I’m in Chapel Hill after a long day at the Friends of the MST Annual meeting. Over 185 people gathered at Saxapahaw. You’ve never heard of Saxapahaw? Well, I hope I never have to pronounce it in public but it’s a small village restored around an old mill.
It would disingenuous if I didn’t admit that the highlight of the meeting was getting my Completer’s plaque. Eight people completed the MST in 2011; six showed up at the meeting and we all got a lovely, personalized plaques. We participated on a panel where we talked about out experiences. The highlights for me were the people I met on the trail – both those I passed and those who walked with me.
Kate Dixon, ED of the organization, went through the 2011 highlights – the photo contest, more hikers on the trail, more trail on the ground. Next year over 80 new miles is predicted, which would put the trail at over 600 miles. A 65-foot bridge over a section of the Falls of the Neuse recreation area was also a major milestone.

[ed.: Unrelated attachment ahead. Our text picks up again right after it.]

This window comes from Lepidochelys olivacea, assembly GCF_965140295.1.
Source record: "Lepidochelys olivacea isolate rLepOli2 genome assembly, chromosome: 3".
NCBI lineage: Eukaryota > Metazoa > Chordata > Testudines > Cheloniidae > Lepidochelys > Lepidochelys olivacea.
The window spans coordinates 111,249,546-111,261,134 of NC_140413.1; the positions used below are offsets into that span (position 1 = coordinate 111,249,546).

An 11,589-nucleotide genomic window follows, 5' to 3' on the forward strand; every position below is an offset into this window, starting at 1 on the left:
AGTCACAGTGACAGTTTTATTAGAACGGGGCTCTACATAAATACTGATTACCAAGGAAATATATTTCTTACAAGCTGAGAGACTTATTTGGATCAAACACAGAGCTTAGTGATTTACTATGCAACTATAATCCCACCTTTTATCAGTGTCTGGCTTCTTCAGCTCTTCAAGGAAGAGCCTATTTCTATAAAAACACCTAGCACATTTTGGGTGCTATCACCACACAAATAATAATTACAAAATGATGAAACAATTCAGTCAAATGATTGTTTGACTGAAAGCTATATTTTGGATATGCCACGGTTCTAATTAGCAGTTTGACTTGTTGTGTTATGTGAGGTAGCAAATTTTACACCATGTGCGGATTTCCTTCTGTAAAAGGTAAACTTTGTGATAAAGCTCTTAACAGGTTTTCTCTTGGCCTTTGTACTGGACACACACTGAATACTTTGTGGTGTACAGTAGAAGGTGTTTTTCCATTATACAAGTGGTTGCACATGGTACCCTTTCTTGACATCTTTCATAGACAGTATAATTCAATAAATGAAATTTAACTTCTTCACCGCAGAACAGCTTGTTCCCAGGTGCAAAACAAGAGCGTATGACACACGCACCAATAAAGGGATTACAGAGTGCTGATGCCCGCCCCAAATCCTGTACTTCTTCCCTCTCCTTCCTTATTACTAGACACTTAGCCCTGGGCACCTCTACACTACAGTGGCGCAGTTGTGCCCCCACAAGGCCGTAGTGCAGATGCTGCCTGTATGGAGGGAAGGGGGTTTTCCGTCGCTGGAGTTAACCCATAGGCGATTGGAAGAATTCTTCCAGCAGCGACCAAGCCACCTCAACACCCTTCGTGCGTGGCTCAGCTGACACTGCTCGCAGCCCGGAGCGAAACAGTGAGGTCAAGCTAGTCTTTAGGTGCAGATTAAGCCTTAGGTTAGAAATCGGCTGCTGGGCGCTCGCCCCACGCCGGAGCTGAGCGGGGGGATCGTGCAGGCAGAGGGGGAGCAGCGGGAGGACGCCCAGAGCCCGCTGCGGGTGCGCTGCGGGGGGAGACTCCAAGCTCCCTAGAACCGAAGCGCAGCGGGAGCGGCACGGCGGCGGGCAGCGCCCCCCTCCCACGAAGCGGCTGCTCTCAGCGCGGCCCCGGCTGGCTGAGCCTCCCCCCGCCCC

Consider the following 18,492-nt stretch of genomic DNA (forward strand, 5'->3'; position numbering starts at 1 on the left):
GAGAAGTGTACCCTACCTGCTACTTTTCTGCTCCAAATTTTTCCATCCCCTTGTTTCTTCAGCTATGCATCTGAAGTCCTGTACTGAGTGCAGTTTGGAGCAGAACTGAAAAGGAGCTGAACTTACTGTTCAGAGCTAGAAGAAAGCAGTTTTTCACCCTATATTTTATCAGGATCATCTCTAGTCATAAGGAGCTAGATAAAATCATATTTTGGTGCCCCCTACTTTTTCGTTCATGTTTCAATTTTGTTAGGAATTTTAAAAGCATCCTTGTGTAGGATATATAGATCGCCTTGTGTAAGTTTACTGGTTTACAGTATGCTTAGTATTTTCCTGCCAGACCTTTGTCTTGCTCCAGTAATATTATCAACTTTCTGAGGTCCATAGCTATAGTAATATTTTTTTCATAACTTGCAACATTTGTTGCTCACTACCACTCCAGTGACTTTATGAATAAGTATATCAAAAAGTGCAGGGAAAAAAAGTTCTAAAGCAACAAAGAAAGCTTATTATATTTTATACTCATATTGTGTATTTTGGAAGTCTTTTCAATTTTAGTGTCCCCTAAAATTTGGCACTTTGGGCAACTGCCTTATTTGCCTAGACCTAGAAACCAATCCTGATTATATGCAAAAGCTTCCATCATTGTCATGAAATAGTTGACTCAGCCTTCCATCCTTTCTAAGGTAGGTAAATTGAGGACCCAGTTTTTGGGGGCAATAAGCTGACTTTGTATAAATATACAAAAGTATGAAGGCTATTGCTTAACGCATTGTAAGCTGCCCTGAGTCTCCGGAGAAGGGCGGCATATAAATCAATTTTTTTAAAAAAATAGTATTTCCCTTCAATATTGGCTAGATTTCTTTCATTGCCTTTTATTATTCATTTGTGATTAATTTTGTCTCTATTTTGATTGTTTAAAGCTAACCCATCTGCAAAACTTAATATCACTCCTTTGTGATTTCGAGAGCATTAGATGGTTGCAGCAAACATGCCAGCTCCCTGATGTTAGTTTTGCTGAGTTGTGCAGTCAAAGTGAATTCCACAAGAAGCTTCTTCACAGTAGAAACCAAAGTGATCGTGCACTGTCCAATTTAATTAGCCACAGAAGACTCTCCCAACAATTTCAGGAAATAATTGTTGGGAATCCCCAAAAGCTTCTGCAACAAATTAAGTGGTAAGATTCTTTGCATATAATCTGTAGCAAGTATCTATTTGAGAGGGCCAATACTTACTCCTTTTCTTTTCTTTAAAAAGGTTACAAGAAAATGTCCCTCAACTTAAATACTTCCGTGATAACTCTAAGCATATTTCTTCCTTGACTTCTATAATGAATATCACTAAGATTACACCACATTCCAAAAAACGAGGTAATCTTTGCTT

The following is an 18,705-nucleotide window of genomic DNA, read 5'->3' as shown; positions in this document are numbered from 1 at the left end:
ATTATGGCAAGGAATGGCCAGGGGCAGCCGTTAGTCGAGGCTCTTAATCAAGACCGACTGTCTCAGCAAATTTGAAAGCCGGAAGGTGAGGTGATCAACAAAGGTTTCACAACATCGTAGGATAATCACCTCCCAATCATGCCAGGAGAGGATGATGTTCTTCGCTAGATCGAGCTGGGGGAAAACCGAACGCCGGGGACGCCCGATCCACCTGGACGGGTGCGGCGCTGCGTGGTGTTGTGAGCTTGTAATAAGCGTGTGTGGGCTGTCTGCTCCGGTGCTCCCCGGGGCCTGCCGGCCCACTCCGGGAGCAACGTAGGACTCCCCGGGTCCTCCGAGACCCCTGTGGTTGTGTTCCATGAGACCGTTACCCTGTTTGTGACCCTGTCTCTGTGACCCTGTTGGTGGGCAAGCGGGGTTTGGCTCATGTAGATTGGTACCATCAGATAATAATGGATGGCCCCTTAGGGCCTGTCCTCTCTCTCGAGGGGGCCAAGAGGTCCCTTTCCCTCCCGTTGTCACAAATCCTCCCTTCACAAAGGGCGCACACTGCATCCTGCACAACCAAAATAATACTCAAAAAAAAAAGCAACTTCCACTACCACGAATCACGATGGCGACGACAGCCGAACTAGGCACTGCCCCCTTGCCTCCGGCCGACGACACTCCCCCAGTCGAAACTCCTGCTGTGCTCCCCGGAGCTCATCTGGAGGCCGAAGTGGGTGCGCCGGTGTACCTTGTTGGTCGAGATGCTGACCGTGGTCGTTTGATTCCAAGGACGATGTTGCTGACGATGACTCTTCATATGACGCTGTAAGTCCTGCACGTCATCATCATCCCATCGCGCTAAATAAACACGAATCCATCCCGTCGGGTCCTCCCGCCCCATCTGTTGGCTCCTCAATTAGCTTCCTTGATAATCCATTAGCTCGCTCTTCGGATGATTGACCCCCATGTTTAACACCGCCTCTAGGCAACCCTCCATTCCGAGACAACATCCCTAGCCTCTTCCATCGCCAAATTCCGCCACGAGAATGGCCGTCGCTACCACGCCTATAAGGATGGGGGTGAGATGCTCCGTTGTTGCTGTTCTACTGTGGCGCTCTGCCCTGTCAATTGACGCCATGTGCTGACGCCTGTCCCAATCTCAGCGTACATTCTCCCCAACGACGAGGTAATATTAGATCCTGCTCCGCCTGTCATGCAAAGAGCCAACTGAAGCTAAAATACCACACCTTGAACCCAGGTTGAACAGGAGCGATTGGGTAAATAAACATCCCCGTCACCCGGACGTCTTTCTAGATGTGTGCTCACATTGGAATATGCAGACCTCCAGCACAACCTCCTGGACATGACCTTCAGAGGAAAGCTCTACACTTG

Kate also touted the new NC licence plate. We’ve now sold 115 plates, over a 1/3 of the way there.
But there are still challenges. The route of the MST out of the Smokies has been a discussion since the trail started and it’s still not solved. At the “open mike” session, I spoke passionately (I hope) about staying in the Park as long as possible. It was amazing that others called the park too rugged and remote. That’s hiking, folks.
The other challenge is how to get from Raleigh to New Bern without walking on roads for 150 miles. There is no public land there or a conservation ethic. It’s an agricultural area that floods. The land values are low and there’s no incentive to sell. So the State Park system has been asked to come up with a new route.
Lewis Ledford, head of the State Parks system, may not have been the Keynote Speaker, officially, but he was the highlight for me. We have one of the best state parks system in the country, one that will celebrate its 100th anniversary in 2016. It’s going to be a tough one to celebrate since it will compete with the 100th anniversary of the National Park Service.
I reconnected with friends and met some old FB friends face to face. A good meeting with good outcomes.
The message is “Come on out and walk the trail.”